I stayed at home and cared for the children, will I still receive something in a property settlement?
Yes. Caring for the children is a contribution you made to the relationship.
The contribution you made staying at home and caring for the children is usually viewed as equal to your spouse/partner’s contribution by way of their employment.
I received an inheritance… does that get taken into account?
Yes. Provide us with details of your inheritance, when it was received and how the funds were spent. This is a contribution you made to the relationship. The same goes for any other lump sums of money received during the relationship (such as gifts from family members, compensation payments and redundancies).
This is my second relationship, so I had a significant amount of assets at the beginning, does that get taken into account?
Yes. The initial contribution you make to the relationship is a factor which is taken into account in determining the division of property. The weight given to you initial contribution will depend on the value of the initial contribution, what impact it had on your relationship and the length of your relationship.
I’ve acquired assets since separation, does my ex have any entitlement to that?
The Court has the power to divide assets and debts that exist as at the time of the property settlement. So any assets and debts that you have acquired since separation can be taken into account.
What are future needs?
The fourth step in a property settlement involves looking at the future needs of both parties to determine if there should be an adjustment in either of your favour (for the other steps in the property settlement, click here to see our article).
Most commonly, future needs adjustments are made to deal with income disparity between the parties, or where one party has the majority of the care of the children. Sometimes a future needs adjustment may be made where one party has to incur significant medical expenses.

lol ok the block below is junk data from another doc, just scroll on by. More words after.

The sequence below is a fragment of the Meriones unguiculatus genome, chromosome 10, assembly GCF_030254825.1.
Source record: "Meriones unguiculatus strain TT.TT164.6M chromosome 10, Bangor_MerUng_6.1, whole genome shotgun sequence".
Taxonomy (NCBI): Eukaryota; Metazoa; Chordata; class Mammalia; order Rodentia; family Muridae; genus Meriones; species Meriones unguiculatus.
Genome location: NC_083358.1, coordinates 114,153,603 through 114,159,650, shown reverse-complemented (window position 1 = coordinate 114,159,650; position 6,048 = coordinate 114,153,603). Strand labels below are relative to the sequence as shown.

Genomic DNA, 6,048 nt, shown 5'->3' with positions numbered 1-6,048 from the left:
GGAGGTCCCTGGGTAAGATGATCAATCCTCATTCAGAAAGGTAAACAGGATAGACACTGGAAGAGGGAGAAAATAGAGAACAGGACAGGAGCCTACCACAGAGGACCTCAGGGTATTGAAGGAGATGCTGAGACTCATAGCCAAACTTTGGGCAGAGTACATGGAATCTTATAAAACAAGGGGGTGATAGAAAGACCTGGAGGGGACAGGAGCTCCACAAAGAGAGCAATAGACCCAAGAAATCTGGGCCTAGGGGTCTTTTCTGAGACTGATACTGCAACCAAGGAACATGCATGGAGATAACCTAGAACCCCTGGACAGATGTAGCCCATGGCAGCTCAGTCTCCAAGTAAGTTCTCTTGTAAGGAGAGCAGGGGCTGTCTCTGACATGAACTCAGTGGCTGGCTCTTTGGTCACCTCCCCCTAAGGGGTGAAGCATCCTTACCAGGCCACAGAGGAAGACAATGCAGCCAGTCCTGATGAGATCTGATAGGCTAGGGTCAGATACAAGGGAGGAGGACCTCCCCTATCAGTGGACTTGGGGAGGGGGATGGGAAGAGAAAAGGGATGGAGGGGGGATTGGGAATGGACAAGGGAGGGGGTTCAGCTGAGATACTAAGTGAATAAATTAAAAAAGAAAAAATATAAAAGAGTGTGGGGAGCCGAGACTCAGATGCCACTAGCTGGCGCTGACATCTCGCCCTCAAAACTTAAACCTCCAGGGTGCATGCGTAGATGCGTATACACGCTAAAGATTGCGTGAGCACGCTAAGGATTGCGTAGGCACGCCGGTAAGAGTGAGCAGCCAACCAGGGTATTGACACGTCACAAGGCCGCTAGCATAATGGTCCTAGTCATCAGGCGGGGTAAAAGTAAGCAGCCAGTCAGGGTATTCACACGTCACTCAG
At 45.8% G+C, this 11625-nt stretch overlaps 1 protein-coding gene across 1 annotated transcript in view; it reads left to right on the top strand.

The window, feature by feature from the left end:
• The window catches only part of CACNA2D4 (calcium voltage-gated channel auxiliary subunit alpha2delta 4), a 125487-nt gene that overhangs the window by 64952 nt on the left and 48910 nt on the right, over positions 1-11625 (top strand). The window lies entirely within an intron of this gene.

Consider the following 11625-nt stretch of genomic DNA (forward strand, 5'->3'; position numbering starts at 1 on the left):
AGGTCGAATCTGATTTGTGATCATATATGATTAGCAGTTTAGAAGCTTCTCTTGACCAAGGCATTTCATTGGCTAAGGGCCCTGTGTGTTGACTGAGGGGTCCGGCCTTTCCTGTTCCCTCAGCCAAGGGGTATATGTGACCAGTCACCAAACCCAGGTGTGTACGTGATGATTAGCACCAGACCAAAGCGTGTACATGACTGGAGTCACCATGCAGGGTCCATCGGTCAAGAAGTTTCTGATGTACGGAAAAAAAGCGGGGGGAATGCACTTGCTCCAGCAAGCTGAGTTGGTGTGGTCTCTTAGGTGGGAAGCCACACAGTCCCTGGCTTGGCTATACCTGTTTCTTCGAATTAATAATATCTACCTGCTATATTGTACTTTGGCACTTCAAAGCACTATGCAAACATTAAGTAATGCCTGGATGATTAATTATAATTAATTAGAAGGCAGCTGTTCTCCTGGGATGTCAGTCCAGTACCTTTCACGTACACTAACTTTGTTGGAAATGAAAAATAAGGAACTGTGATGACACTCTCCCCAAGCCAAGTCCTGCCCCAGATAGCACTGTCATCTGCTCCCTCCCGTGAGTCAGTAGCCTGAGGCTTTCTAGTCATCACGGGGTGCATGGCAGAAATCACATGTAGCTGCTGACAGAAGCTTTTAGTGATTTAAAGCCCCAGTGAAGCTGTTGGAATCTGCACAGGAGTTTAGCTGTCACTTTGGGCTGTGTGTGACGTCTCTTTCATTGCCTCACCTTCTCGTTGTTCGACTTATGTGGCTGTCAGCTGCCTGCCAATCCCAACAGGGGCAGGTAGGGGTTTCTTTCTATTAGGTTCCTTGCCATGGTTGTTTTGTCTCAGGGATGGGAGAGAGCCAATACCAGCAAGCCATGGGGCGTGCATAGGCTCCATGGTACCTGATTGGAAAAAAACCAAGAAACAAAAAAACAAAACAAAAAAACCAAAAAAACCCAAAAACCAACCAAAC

How is agreement reached?
Settlement can be reached in a few ways: you can negotiate it directly with your spouse/partner; we could write to your spouse/partner or their solicitor, or you could attend mediation. You could also commence court proceedings.
How is the settlement documented?
Settlement can be formalised by filing Consent Orders with the Family Court or executing a Financial Agreement. Either way, no one needs to attend the Court.
I’m getting the home in the settlement, what do I need to do?
You need to make sure your finance is in order. We recommend speaking with your banker or broker prior to the agreement being made to ensure that you have capacity to borrow the amount you need and to get things started. Usually there is only a time frame of around 4-8 weeks to get the settlement done so it is important not to delay. Once orders are made, give us your banker/broker’s number and we will do the rest for you!
These FAQs are a guide only and you should always seek legal advice about your specific circumstances. For more information, please contact us on (02) 4929 3995 or email@example.com.